First, our millions of readers over the last sixty days, just like government web sites users, are still using the desktop. Yes, there are a lot of smartphone and tablet users, but 64.1 percent are still using desktop operating systems, while the rest are using tablets or smartphones.
As for the desktop itself, the top operating system is, no surprise, Windows 7 with 33.3 percent of all visitors. Unlike government visitors, ZDNet readers like Windows 8.x. Together Windows 8.0, 2 percent, and 8.1, 13.1 percent, comprise the second place desktop OS with 15.1 percent. These are followed by Mac OS X 10.10, Yosemite, 3.4 percent, and then Linux, 3 percent.
What this tells me is that ZDNet readers, who we can safely assume are more technical than most users, are much more inclined to be adventuresome. We're more likely to give the new Windows 8.x and off-the-beaten-track desktop Linux distributions such as Fedora, Mint, and Ubuntu a try.
As for Macs, which 9.2 percent of government visitors use, 9.4 percent of ZDNet readers use them. In both cases, there are more Mac users than NetMarketShare and StatCounter have reported. For instance, NetMarketShare has Mac OS X at 6.9 percent for February 2015, while StatCounter has it at 8.2 percent for the same month.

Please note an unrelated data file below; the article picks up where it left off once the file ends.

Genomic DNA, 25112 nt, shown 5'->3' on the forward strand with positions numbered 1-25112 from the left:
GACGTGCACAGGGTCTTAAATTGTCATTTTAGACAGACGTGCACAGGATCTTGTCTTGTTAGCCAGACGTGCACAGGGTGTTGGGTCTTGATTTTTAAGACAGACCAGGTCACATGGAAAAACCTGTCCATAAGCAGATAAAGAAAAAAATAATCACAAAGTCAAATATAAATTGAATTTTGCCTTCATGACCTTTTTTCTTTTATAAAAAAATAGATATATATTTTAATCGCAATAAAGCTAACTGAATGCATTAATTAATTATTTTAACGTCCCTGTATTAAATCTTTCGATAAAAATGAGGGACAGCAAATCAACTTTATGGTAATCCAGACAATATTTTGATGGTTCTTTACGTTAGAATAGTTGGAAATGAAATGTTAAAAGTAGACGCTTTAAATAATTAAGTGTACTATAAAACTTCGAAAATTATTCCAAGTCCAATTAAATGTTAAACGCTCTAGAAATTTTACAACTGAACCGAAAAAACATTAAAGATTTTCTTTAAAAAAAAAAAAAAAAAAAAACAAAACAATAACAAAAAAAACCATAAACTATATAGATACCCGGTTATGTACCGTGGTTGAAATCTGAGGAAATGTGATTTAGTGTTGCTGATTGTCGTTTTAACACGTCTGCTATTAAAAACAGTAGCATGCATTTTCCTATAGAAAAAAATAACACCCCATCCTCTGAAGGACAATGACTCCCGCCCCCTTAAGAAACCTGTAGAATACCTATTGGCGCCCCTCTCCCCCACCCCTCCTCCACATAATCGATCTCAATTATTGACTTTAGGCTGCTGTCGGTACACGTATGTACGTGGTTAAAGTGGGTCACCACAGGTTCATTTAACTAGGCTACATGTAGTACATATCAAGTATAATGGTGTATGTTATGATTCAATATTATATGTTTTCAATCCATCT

Our numbers also agree with the governments in showing far fewer Windows XP users out there than feared. DAP reported that only 3.4 percent of visitors were using XP and we found that only 2.6 percent were coming to ZDNet from XP systems. Vista hangs on with a mere 1.3 percent of our users.
On the mobile operating system front, Apple's iPhone and iPad operating system, iOS, came in with 14.6 percent. Android followed it with 11.8 percent. This is a bit less than the government's results. DAP showed iOS with 16.4 percent and Android with 13.9 percent.
The other mobile operating systems barely registered with ZDNet's readers. Only Windows Phone 8.1, 0.8 percent, showed up at all. That's better than the government report, 0.38 percent, but then ZDNet has had a good deal of Windows Phone 8.x coverage. There's been a good deal of talk about how original equipment manufacturers (OEM)s, carriers, and ISVs would like to see a strong number-three mobile operating system, but no one's managed to come up with one yet.